The news in September 1936 was grim. In Spain the Civil War raged as the Battle for Madrid reached a crisis. Hitler was beginning on a course of conquest in central Europe and his troops had marched into the Rhineland the previous March thereby breaking the peace treaty of Versailles. Mussolini’s air force had bombed the tribal armies of Abyssinia into submission in a matter of weeks. Stalin was about to unleash a reign of terror in the Soviet Union that would kill millions. In Britain, unemployment remained high in the industrial areas of the North, Scotland and Wales. 1936 was the year of the Jarrow March and in that year the crisis involving the King Edward VIII and Mrs Simpson would reach a head three months later and the King would be forced to abdicate. And in Leek fear stalked the lonely byways of the town.
While carrying out research on the development of sport in North Staffordshire I came across a report of a “ ghost” haunting an area of Leek. Residents of Kiln Lane were fearful that the area was haunted. Local historians at the time testified that prior to reports that early autumn that area of Leek was not known for or associated with ghost stories. But the women who contacted both the local and national press were emphatically clear about the noises and sights they had observed. The article in the Daily Dispatch began “ Women living in the lonely Kiln Lane district of this Moorland town with a hundred ghostly legends are afraid to walk out alone at night because of the fear that the area is haunted”. The piece continues that rapping’s on windows, strange lights and sounds, weird noises and figures appearing at windows were reported by terrified people in the area. An elderly disabled women who lived in a ground floor room Mrs Jane Stonier is quoted “ There have been knocking at the door and a strange face appeared at a window. It stared at me and then disappeared into the night”. Mrs F Astles saw a “ terrifying figure glide by the wall at the front of the house”. Mrs Edwards the daughter of Mrs Stonier heard weird laughter and chuckling outside her cottage. Locals cowered behind closed doors wondering what spectre stalked the local area.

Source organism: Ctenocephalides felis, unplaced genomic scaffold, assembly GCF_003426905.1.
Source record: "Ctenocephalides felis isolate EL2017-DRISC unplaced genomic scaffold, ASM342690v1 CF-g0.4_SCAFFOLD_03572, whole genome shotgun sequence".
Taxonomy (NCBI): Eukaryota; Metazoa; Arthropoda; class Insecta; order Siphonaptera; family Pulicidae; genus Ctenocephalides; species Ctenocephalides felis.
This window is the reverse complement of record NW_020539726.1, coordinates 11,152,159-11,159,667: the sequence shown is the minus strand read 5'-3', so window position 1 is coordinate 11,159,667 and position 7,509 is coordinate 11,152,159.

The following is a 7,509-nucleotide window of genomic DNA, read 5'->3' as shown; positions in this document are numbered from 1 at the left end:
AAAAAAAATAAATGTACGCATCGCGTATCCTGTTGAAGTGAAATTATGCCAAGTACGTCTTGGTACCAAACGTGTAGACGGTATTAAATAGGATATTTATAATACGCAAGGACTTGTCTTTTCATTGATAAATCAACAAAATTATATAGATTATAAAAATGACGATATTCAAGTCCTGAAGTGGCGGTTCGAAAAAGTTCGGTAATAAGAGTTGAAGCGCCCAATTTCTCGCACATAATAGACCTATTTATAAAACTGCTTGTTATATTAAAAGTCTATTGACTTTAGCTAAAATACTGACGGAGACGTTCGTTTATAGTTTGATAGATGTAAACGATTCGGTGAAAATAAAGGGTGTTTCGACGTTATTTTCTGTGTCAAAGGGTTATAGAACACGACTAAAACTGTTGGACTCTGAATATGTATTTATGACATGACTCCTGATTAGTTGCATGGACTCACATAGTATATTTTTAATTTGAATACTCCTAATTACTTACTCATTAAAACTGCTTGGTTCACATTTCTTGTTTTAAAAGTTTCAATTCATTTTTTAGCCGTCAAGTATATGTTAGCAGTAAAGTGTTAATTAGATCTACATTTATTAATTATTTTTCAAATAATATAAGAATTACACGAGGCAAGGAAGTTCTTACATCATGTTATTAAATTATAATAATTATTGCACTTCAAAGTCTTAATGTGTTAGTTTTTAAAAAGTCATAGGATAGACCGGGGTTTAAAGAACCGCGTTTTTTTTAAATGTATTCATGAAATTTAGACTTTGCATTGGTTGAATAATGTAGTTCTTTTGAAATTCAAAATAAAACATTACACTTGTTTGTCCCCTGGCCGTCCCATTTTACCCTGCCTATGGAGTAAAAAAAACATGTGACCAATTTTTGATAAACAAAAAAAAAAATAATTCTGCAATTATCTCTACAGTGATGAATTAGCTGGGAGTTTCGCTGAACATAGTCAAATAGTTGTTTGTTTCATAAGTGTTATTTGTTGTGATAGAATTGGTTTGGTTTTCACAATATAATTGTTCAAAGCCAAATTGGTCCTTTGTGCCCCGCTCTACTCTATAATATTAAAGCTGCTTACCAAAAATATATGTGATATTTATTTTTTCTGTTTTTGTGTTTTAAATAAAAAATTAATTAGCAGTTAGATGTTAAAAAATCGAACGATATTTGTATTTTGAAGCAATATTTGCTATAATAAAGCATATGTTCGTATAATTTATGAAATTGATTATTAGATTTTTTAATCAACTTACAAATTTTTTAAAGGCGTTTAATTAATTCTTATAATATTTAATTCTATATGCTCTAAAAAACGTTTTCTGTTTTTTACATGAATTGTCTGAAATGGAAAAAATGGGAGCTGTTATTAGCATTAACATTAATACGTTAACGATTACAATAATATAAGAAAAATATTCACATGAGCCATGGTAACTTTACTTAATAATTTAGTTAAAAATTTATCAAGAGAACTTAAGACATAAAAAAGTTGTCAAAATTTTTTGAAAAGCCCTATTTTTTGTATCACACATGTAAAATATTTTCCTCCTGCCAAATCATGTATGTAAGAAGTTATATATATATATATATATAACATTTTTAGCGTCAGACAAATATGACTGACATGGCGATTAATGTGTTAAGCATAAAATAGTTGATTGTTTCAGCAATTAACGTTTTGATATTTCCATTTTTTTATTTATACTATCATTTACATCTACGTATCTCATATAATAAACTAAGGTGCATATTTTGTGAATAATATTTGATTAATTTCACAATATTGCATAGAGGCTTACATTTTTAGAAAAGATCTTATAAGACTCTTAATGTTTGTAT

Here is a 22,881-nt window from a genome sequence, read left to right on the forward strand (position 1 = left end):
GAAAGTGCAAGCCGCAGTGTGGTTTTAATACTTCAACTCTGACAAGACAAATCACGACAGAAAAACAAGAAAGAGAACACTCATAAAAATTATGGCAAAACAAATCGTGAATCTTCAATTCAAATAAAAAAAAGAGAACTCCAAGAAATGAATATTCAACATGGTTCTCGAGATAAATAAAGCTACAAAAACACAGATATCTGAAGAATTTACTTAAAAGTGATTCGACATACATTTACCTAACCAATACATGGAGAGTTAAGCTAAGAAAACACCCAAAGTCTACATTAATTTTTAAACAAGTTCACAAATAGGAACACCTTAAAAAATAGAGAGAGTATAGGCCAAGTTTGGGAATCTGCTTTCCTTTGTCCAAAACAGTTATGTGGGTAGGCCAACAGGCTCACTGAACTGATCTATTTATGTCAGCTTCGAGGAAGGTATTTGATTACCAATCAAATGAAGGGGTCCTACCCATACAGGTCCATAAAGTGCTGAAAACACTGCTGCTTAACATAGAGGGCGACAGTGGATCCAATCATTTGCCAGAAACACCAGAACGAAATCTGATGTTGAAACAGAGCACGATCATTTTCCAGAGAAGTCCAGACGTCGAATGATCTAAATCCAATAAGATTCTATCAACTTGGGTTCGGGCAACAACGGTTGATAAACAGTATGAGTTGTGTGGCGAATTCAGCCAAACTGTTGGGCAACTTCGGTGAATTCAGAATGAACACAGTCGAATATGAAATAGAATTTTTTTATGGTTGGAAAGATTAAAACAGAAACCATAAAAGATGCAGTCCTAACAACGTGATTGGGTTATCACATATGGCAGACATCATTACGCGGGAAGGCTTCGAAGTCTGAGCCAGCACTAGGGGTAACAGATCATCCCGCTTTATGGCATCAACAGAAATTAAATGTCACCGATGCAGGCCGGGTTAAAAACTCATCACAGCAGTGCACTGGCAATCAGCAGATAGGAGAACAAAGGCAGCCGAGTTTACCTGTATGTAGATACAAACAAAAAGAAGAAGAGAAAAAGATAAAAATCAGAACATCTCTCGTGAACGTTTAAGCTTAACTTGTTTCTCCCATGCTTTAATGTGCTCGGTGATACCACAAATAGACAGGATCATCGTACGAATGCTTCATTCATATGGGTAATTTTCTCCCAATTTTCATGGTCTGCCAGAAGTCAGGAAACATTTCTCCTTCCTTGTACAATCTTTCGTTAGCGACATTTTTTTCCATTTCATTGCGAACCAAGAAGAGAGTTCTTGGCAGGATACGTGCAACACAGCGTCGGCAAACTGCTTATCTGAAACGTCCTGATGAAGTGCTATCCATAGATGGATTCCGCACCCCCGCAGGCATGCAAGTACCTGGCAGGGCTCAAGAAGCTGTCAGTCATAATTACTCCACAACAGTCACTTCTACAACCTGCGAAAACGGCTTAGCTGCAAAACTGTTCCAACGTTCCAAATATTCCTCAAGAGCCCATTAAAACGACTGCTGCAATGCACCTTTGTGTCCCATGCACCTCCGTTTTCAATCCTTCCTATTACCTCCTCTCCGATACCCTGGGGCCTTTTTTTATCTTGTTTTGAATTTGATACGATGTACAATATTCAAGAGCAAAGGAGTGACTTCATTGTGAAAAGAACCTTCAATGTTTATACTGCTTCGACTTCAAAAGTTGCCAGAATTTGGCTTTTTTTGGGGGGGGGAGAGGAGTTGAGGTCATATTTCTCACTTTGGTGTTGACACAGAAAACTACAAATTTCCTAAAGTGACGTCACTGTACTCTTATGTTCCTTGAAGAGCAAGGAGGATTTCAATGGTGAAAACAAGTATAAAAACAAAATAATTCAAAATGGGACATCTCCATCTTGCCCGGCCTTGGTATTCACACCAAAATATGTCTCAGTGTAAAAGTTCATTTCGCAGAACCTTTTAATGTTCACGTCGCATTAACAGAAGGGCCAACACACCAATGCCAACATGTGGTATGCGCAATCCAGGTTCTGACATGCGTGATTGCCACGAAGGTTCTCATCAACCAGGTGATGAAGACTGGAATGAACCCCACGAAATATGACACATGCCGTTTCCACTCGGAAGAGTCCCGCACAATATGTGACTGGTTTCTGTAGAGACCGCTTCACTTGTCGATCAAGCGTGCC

The local newspaper list a number of locally reported ghosts such as the “White Lady” and the “Luminous Children” and suggested that the event at Kiln Lane drew parallels with reports of “ Spring Heeled Jack” the Victorian ghoul which had terrorised communities all over the UK the previous century.
The first report of the terror of Kiln Lane appeared in the Sentinel on the 16th September 1936. A follow up report claimed that the haunting was in fact practical joke and that local youths would patrol the area in the hope of catching the hoaxer. For some time hysteria seemed to be gripping the town but the fear after awhile began to abate. A subsequent article in the Leek Post offered an explanation of the phenomena. The moving lights the author concluded was due to headlights of vehicles on the Macclesfield road and the figures and noises the result of farm animals breaking out of fields and wandering into lanes.“ Dobbin and his friends have been seeking pastures new, and of course, the heavy shoes of the horse and the bleating of sheep in the night, are enough to provide sounds which easily frightened people might construe into other things”. The reportage of the time is very sceptical of supernatural reports seeking a logical and scientific explanation of the incident and suggesting that the terror was simply the result of hysteria and ”the imagination of frightened women”.
The effect of hysteria and popular delusions has been well documented throughout the ages from the witch trails of the 17th century to the fear of UFOs after the war to the modern day trend of chain letters. Humankind is as superstitious and as prone to panic as any earlier generation. Indeed only a few years ago the Indian State of Uttar Pradesh was in the grip of a panic a people claimed that there were attacked by a creature called the “face scratcher” described as a mystery creature that attacked after dark. Over 100 people claimed to have been attacked by something that flashed blue and red lights. Indian scientists dismissed the alarm as “ mass hysteria” and suggests that the lights in the sky are due to atmospheric conditions.
The irony of the story of Kiln Lane is that three years after September 1936 Britain and the world would be plunged into the horror of total war, which would claim 60 million lives. In 1936 real monsters stalked the earth that would require the exorcism by the terrible exertion of the Second World War